Animal economics: assessing the motivation of female laboratory rabbits to reach a platform, social contact and food.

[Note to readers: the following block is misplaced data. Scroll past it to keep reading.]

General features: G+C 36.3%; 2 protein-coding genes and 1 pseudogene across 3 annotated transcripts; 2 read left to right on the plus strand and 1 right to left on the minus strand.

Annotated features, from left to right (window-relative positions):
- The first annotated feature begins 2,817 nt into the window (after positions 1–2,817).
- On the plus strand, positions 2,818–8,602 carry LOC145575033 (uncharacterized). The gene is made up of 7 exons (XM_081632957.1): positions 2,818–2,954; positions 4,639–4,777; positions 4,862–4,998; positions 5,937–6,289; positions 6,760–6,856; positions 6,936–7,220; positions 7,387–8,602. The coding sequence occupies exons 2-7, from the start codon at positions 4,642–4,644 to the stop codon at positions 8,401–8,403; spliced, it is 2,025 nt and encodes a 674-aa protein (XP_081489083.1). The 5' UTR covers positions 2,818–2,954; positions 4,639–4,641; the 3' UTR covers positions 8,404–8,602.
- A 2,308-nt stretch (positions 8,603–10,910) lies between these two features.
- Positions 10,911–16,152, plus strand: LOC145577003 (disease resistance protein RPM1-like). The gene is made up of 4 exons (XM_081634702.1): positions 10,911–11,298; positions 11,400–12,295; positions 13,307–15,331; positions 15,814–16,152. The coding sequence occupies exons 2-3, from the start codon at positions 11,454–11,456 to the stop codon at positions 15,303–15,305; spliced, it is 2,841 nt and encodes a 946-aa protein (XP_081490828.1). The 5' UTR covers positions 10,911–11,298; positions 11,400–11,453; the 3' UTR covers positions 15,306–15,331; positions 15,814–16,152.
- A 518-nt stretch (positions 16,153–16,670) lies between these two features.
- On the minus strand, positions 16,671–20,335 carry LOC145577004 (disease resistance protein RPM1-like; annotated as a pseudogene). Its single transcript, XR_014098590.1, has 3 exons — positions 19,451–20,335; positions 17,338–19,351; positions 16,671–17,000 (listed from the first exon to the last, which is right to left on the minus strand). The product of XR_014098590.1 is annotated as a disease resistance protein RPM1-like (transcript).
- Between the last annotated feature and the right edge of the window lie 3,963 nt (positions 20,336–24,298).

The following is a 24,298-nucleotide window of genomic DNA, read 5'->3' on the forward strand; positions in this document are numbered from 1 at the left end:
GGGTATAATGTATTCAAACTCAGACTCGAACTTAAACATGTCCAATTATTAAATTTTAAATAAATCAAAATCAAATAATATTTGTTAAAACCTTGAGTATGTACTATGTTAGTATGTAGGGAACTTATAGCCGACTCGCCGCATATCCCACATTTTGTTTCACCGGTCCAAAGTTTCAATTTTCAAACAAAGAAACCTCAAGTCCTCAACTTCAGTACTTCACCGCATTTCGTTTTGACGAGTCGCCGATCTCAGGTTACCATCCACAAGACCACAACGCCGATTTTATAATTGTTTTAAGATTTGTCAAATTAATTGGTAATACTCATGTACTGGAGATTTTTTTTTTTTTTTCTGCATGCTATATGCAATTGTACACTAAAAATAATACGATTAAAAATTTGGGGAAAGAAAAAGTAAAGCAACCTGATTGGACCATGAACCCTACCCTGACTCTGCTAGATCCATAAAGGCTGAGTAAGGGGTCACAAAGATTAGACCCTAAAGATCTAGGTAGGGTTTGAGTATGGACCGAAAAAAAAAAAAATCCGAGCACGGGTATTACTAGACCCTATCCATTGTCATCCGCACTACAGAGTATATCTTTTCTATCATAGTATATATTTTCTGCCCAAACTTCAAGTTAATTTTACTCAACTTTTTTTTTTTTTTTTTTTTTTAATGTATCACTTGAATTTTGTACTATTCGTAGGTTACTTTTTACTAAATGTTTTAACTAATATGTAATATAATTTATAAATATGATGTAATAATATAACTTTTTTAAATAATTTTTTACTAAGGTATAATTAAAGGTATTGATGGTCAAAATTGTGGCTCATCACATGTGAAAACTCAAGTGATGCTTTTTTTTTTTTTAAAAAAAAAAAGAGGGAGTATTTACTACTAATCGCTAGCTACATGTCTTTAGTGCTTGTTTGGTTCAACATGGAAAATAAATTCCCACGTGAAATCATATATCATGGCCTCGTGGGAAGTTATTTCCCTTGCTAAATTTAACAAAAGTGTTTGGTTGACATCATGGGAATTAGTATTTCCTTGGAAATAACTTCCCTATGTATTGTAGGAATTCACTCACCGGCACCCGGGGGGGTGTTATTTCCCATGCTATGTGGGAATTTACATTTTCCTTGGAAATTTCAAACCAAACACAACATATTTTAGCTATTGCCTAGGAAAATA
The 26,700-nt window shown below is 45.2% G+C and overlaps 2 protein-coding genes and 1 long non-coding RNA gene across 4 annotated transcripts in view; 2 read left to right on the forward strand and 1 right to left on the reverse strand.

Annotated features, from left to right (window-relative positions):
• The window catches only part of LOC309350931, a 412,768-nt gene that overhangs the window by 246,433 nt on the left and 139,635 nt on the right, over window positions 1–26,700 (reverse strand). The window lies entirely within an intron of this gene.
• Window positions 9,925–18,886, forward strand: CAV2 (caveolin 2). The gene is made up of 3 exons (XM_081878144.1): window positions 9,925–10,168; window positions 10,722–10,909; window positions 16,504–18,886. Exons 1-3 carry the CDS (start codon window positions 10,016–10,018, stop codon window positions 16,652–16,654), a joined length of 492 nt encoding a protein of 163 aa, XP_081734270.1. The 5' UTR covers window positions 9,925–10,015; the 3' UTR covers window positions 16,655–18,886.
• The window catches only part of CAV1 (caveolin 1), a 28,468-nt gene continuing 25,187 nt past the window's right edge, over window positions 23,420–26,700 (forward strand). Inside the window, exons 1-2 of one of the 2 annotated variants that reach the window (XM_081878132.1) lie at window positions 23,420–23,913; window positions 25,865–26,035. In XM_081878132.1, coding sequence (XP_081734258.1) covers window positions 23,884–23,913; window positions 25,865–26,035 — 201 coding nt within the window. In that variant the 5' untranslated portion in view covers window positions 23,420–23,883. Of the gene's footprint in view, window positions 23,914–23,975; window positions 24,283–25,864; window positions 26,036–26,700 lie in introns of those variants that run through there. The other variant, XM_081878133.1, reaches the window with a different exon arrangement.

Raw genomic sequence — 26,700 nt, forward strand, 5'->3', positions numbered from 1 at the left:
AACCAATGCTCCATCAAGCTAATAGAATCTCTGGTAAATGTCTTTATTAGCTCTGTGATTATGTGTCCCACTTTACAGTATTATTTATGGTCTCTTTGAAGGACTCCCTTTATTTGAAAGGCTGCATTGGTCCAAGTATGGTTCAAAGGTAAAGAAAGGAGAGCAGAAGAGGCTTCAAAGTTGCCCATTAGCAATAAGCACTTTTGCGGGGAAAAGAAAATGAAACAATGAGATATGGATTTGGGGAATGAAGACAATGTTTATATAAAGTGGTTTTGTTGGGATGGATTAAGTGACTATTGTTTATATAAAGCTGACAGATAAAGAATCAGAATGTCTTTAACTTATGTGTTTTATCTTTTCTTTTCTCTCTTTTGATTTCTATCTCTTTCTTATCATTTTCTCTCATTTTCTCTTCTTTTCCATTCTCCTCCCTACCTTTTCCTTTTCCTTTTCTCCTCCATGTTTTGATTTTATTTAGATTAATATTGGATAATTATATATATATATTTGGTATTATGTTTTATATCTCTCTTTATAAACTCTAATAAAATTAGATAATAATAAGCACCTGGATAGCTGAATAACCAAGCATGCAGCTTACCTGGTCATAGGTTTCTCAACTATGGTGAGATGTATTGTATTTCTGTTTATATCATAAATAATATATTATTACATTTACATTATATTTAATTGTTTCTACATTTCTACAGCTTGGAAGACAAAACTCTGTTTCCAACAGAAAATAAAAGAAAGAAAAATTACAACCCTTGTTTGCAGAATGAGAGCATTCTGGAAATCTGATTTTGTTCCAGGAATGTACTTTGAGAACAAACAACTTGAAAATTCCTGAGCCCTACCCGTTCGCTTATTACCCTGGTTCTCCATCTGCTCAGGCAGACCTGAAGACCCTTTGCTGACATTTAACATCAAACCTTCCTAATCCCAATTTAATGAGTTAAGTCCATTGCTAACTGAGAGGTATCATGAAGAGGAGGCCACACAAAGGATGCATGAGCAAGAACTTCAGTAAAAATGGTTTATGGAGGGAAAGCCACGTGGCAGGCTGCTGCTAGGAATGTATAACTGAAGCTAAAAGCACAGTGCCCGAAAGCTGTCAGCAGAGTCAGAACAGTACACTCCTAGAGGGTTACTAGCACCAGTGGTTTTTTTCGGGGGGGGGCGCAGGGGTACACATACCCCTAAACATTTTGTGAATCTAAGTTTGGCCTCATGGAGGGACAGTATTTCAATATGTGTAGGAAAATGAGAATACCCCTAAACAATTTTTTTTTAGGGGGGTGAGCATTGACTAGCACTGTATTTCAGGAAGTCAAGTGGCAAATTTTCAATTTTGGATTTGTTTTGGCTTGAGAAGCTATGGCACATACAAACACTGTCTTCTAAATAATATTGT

We used novel techniques for assessing resource value to investigate what additions to a barren cage female laboratory rabbits, Oryctolagus cuniculus, value. We tested motivation to reach two resources that are potentially practical enrichments: a platform (providing a partly enclosed space and a raised area) and limited social contact with another rabbit through wire mesh and compared these to food and an empty space. To reach these resources, rabbits had to pay entry costs (pushing through weighted doors) which increased every 2 days. With rising costs, rabbits generally rescheduled their behaviour, often reducing visit number and increasing visit length. Measures from economics and behavioural ecology ranked the relative importance of resources similarly (food ≥ social contact ≥ platform > empty cage). ‘Travel cost consumer surplus’ (the area under a demand curve of price versus number of visits) ranked food and social contact similarly, but higher than the platform; ‘aggregate consumer surplus’ (the area under a plot of weight against the number of rabbits paying each price level for the resource) placed food higher than both social contact and the platform; ‘reservation price’ (maximum weight pushed) did not discriminate between the three resources; and ‘expenditure rate’ (weight X visits/days) again ranked food and social contact similarly, but higher than the platform. Overall, rabbits’ motivation for access to limited social contact thus came close to that for food, suggesting that they value this highly. Rabbits were almost as strongly motivated to be near a platform, but rarely used it, suggesting it might serve a ‘bolt hole’ function.